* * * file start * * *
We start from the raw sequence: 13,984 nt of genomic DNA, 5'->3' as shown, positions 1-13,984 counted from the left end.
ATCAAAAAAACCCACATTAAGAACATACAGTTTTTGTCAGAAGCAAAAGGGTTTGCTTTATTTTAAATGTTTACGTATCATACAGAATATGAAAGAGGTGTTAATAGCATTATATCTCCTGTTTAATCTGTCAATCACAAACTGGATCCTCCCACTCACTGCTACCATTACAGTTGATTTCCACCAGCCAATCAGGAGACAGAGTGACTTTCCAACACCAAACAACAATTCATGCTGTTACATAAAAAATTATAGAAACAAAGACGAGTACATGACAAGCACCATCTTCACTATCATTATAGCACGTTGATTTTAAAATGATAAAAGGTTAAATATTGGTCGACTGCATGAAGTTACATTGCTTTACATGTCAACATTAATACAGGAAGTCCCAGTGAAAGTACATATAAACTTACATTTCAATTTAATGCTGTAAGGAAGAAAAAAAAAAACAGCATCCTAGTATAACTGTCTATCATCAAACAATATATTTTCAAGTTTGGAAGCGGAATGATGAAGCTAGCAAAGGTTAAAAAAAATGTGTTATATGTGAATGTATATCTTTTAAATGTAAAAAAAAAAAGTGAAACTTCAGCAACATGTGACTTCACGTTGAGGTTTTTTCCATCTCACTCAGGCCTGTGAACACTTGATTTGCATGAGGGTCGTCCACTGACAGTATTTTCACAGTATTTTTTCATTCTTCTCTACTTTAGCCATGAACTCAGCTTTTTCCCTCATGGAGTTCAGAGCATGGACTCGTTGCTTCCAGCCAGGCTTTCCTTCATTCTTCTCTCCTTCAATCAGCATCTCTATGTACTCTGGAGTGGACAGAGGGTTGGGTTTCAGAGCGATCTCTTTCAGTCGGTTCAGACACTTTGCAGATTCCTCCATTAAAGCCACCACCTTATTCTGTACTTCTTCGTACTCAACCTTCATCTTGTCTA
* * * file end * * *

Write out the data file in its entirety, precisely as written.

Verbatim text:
We start from the raw sequence: 13,984 nt of genomic DNA, 5'->3' as shown, positions 1-13,984 counted from the left end.
ATCAAAAAAACCCACATTAAGAACATACAGTTTTTGTCAGAAGCAAAAGGGTTTGCTTTATTTTAAATGTTTACGTATCATACAGAATATGAAAGAGGTGTTAATAGCATTATATCTCCTGTTTAATCTGTCAATCACAAACTGGATCCTCCCACTCACTGCTACCATTACAGTTGATTTCCACCAGCCAATCAGGAGACAGAGTGACTTTCCAACACCAAACAACAATTCATGCTGTTACATAAAAAATTATAGAAACAAAGACGAGTACATGACAAGCACCATCTTCACTATCATTATAGCACGTTGATTTTAAAATGATAAAAGGTTAAATATTGGTCGACTGCATGAAGTTACATTGCTTTACATGTCAACATTAATACAGGAAGTCCCAGTGAAAGTACATATAAACTTACATTTCAATTTAATGCTGTAAGGAAGAAAAAAAAAAACAGCATCCTAGTATAACTGTCTATCATCAAACAATATATTTTCAAGTTTGGAAGCGGAATGATGAAGCTAGCAAAGGTTAAAAAAAATGTGTTATATGTGAATGTATATCTTTTAAATGTAAAAAAAAAAAGTGAAACTTCAGCAACATGTGACTTCACGTTGAGGTTTTTTCCATCTCACTCAGGCCTGTGAACACTTGATTTGCATGAGGGTCGTCCACTGACAGTATTTTCACAGTATTTTTTCATTCTTCTCTACTTTAGCCATGAACTCAGCTTTTTCCCTCATGGAGTTCAGAGCATGGACTCGTTGCTTCCAGCCAGGCTTTCCTTCATTCTTCTCTCCTTCAATCAGCATCTCTATGTACTCTGGAGTGGACAGAGGGTTGGGTTTCAGAGCGATCTCTTTCAGTCGGTTCAGACACTTTGCAGATTCCTCCATTAAAGCCACCACCTTATTCTGTACTTCTTCGTACTCAACCTTCATCTTGTCTA